Under artificial light, the plant typically remains under a regime of 16–20 hours of light and 4–8 hours of darkness from the germination until flowering, although the plant can use a full 24 hours of light without harm. There is an ongoing debate over the importance of the "dark period". It has been suggested that, when subjected to a regimen of constant light without a dark period, cannabis begins to show signs of decreased photosynthetic response, lack of vigor, and an overall decrease in vascular development. Typically, flowering is induced by providing at least 12 hours per day of complete darkness. Flowering in cannabis is triggered by a hormonal reaction within the plant that is initiated by an increase in length of its dark cycle, i.e. the plant needs sufficient prolonged darkness for bract/bracteole [9] (flowering) to begin. Some Indica varieties require as little as 8 hours of dark to begin flowering, whereas some Sativa varieties require up to 13 hours.


Watering frequency and amount is determined by many factors, including temperature and light, the age, size and stage of growth of the plant and the medium's ability to retain water. A conspicuous sign of water problems is the wilting of leaves.[6] Too much water can kill young cannabis plants.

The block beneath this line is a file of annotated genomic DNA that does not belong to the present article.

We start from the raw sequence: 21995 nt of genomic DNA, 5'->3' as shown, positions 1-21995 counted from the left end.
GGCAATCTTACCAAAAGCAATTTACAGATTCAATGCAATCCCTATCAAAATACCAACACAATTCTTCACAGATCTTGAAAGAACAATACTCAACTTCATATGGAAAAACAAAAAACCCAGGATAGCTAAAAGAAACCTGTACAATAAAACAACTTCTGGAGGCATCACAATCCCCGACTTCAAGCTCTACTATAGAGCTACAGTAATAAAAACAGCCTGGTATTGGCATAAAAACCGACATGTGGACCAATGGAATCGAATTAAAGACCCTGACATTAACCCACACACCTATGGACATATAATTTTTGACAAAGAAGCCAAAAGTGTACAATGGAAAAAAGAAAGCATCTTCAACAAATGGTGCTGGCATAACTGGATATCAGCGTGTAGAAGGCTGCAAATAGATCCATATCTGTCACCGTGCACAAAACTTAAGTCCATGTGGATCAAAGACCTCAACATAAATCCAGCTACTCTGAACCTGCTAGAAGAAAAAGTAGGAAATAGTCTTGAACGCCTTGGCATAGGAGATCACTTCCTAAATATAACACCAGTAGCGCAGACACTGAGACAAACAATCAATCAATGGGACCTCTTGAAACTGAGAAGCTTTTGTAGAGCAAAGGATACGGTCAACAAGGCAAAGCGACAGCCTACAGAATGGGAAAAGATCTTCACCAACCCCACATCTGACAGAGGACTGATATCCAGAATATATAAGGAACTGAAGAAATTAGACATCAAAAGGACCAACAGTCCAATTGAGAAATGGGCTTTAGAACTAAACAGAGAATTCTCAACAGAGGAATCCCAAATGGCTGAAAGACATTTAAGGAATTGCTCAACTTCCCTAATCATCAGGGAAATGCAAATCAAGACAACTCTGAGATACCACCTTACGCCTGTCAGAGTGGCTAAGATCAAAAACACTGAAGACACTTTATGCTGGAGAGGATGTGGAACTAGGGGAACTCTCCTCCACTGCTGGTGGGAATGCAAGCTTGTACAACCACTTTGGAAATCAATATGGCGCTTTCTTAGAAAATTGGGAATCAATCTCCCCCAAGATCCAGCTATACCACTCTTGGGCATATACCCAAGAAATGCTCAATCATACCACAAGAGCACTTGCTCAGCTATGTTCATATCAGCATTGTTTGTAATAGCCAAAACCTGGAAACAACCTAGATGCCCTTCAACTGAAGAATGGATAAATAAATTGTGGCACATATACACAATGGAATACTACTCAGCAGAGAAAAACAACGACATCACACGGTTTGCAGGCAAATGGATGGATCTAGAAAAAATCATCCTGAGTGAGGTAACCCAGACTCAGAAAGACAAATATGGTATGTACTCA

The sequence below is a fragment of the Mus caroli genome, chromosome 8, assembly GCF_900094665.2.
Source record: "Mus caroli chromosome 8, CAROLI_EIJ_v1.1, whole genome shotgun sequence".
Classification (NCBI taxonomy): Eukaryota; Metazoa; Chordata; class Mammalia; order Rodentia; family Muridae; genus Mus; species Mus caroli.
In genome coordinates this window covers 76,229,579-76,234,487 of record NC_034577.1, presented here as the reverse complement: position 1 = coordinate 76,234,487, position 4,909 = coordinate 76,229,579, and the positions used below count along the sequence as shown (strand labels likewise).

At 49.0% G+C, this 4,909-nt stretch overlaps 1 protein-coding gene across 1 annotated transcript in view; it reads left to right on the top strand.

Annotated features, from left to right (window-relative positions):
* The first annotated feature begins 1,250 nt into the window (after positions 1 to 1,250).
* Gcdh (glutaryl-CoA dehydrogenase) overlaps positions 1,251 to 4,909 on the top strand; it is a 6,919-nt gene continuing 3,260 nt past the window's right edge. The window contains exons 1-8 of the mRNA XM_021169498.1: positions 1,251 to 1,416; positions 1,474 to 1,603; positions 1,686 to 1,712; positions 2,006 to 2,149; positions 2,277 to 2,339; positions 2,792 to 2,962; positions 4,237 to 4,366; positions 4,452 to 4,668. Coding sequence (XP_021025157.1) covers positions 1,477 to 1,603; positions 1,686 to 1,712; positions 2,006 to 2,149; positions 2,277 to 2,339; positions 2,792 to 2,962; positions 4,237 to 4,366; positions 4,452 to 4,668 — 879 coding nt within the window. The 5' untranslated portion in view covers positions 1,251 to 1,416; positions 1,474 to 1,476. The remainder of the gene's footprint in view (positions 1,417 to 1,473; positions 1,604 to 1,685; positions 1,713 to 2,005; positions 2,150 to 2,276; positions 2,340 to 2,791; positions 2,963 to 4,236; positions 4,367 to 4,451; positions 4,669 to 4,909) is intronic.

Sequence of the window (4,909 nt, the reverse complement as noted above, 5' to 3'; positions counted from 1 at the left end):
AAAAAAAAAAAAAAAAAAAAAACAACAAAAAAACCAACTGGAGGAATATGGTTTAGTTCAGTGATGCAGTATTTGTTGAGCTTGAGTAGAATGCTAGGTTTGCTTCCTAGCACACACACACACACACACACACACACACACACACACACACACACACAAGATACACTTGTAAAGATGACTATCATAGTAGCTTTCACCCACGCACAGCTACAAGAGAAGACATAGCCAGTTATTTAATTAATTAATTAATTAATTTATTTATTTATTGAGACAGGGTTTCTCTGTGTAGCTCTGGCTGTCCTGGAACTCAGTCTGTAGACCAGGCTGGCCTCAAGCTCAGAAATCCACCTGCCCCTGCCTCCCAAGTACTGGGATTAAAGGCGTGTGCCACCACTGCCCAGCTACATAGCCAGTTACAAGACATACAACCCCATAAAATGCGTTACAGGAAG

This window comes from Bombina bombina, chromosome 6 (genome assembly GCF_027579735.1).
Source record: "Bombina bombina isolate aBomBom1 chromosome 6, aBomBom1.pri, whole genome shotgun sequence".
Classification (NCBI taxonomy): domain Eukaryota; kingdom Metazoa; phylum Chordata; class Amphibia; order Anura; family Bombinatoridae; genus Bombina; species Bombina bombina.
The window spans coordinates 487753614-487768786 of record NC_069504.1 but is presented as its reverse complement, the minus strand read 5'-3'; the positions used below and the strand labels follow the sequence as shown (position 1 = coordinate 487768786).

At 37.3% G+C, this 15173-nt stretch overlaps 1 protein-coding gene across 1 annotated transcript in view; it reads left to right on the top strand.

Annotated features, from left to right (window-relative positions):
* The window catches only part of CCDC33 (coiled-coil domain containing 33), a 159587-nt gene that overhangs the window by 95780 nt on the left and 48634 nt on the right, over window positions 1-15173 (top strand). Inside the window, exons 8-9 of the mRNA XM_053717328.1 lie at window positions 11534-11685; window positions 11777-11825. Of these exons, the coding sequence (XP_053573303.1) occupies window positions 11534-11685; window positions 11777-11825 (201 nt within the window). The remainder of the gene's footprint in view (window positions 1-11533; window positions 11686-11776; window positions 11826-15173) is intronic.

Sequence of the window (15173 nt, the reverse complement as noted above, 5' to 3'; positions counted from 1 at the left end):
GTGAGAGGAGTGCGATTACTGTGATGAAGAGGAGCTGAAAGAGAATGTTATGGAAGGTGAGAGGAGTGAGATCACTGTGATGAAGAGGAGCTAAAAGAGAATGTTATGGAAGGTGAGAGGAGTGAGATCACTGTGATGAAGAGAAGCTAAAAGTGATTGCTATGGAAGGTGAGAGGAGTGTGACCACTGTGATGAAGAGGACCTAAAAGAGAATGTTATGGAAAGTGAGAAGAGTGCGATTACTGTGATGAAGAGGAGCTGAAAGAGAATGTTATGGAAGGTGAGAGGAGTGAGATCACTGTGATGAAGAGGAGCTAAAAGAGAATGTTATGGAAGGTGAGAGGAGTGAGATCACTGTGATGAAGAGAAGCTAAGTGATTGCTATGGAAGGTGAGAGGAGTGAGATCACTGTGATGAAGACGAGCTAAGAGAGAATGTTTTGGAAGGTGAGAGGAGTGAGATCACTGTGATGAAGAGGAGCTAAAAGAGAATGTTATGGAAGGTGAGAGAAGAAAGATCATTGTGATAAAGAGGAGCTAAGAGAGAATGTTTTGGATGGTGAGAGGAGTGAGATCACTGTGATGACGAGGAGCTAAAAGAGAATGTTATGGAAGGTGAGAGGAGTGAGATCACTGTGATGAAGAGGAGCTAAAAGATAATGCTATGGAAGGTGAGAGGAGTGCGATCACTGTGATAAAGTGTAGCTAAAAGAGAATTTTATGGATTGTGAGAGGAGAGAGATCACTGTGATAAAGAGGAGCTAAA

The additives in tap water can reduce plant growth and can be removed with reverse osmosis filtration but is expensive and produces poorer results than well or spring water.


Nutrients are taken up from the soil by roots. Nutrient soil amendments (fertilizers) are added when the soil nutrients are depleted. Fertilizers can be chemical or organic, liquid or powder, and usually contain a mixture of ingredients. Commercial fertilizers indicate the levels of NPK (nitrogen, phosphorus, and potassium). During the vegetative stage, cannabis needs more N than P and K, while during the flowering stage, P is more essential than N and K. The presence of secondary nutrients (calcium, magnesium, sulfur) is recommended. Micro nutrients (e.g. iron, boron, chlorine, manganese, copper, zinc, molybdenum) rarely manifest as deficiencies.

Because cannabis' nutrient needs vary widely depending on the variety, they are usually determined by trial and error and fertilizers are applied sparingly to avoid burning the plant.[6]

Growth timeline